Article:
Good Debt: Why Student Loans Are Better For You Than You Think

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America's "Back to School Week" is here, and for many families, it means another huge batch of borrowing to cover the rising cost of college. It's important to remember how that investment can really pay off.

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In April total student loan debt passed the $1 trillion mark, a mind-boggling milestone that drew heavy news coverage. All the major TV news magazines have covered the story, and this summer, the New York Times had a front-page story about Kelsey Griffith, a young woman who just graduated with a four-year degree from Ohio Northern University (an expensive private school) with, $120,000 in debt, and few prospects for a high-paying job. These sorts of stories, along with the increasing levels of student debt, have led some to call for more government support for higher education aimed at reducing tuition or even making higher education free.

While there are arguments on both sides with respect to increasing state support for higher education, student debt is an important and reasonable part of the funding system for institutions that prepare two-thirds of young people to become productive members of our economy and active members of our society. But the poor state of the economy leaves recent graduates with many fewer employment opportunities than they expected when they took on their debt. If history is any guide, these new graduates are likely to find appropriate employment in the next few years. This means that some temporary programs may be necessary to help students deal with these difficult times.

WHOSE DEBT, EXACTLY?

First, let's put that $1 trillion dollars of student debt in perspective. Americans carry over $10 trillion in housing debt to finance the ownership of assets worth significantly less than the total value of education capital produced by our universities and colleges.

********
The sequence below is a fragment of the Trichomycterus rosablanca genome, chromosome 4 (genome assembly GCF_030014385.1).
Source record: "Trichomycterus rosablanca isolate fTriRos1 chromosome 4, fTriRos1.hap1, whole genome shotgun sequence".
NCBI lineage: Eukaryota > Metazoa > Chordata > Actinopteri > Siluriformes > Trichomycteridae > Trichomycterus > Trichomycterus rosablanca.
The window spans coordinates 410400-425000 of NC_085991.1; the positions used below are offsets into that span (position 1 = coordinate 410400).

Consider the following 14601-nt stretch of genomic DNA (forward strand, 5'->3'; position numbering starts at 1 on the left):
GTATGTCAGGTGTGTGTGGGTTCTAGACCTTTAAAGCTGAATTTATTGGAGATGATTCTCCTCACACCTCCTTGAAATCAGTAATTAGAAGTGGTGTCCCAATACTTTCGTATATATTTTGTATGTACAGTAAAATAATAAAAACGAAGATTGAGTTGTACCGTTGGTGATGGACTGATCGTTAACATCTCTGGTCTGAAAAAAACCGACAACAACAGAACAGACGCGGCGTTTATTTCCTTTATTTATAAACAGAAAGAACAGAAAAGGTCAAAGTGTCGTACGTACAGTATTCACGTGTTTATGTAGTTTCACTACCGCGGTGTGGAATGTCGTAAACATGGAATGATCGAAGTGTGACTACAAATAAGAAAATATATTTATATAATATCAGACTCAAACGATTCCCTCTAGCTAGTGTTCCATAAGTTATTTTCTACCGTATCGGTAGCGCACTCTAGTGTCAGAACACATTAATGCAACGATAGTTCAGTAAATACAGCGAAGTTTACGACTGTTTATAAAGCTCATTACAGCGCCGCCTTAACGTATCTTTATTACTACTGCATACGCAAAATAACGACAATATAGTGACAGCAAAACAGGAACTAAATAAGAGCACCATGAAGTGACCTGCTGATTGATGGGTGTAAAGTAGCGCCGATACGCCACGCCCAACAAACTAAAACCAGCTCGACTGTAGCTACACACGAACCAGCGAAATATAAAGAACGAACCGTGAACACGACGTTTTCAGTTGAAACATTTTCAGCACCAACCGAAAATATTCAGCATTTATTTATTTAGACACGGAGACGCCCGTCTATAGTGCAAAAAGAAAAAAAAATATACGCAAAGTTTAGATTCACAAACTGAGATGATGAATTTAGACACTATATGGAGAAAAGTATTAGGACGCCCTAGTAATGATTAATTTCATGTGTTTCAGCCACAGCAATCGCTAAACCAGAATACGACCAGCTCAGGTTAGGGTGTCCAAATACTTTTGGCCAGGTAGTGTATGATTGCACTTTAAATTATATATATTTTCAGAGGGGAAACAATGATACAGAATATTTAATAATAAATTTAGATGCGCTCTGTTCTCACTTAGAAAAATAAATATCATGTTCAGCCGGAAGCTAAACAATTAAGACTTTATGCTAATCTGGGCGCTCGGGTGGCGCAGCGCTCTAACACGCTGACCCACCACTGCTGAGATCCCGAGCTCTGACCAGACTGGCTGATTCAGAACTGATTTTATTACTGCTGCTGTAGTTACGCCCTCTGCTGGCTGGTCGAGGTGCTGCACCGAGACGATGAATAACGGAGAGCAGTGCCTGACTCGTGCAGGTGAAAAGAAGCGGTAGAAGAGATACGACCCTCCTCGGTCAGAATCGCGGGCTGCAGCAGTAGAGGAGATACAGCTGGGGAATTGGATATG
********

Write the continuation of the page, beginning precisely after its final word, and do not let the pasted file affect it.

Next, let's acknowledge the premise that there is no such thing as a free lunch. We currently spend $1.1 trillion a year on all levels of education, and the government covers 80 percent of the costs. Few doubt that the $650 billion that we spend on primary and secondary education (grades one through 12) is a necessary expense for our society. (The public debate over this K-12 spending is over whether the money is being spent wisely, not whether it should be spent at all.) As for post-secondary education, tuition and fees cover less than 20% of public college costs and less than 30% of private college costs.

Two-thirds of our work force does not stop at high school, with slightly more than half attaining a certificate, or an AA, BA, or graduate degree. A large number earn a combination of these awards from public two-and four-year schools, four-year private not-for-profit colleges, and two-and four-year private for-profit colleges. Each step past high school increases the earnings potential of these graduates, and each of these educational paths costs money.

The least expensive options are provided by public two-year colleges that award mainly occupational certificates and two-year degrees. The direct costs to students typically run only a few thousand dollars each year. So few students have debts and fewer default on their debt.

Graduate debt is at the opposite end of spectrum, as medical students and law students typically have debts that run up to $100,000 or more. But most of these students are quite able to handle this level of debt, as I'll explain below.

STARTING FROM ZERO

Much of the discussion of debt revolves around debt in pursuit of a BA degree. But few people realize that 35% of BA graduates have zero debt when they graduate. All of the debt figures that are publicly bandied about only refer to the 65% who have taken on debt. Among those in debt, the average at graduation was $28,000 in 2010.

In terms of high debt levels, less than one-half of one percent - about four in a thousand -- have run up more than $100,000 of undergraduate debt. And just over one-tenth of one percent, or one in a thousand, have debts of $120,000, like Ms. Griffith, the former student the New York Times wrote about. Some people will misuse debt, and some people will find themselves in unexpected trouble after taking on debt. We accept this with housing and consumer debt. If we want to allow wide access to higher education without a significant increase in cost, we need to accept it here as well.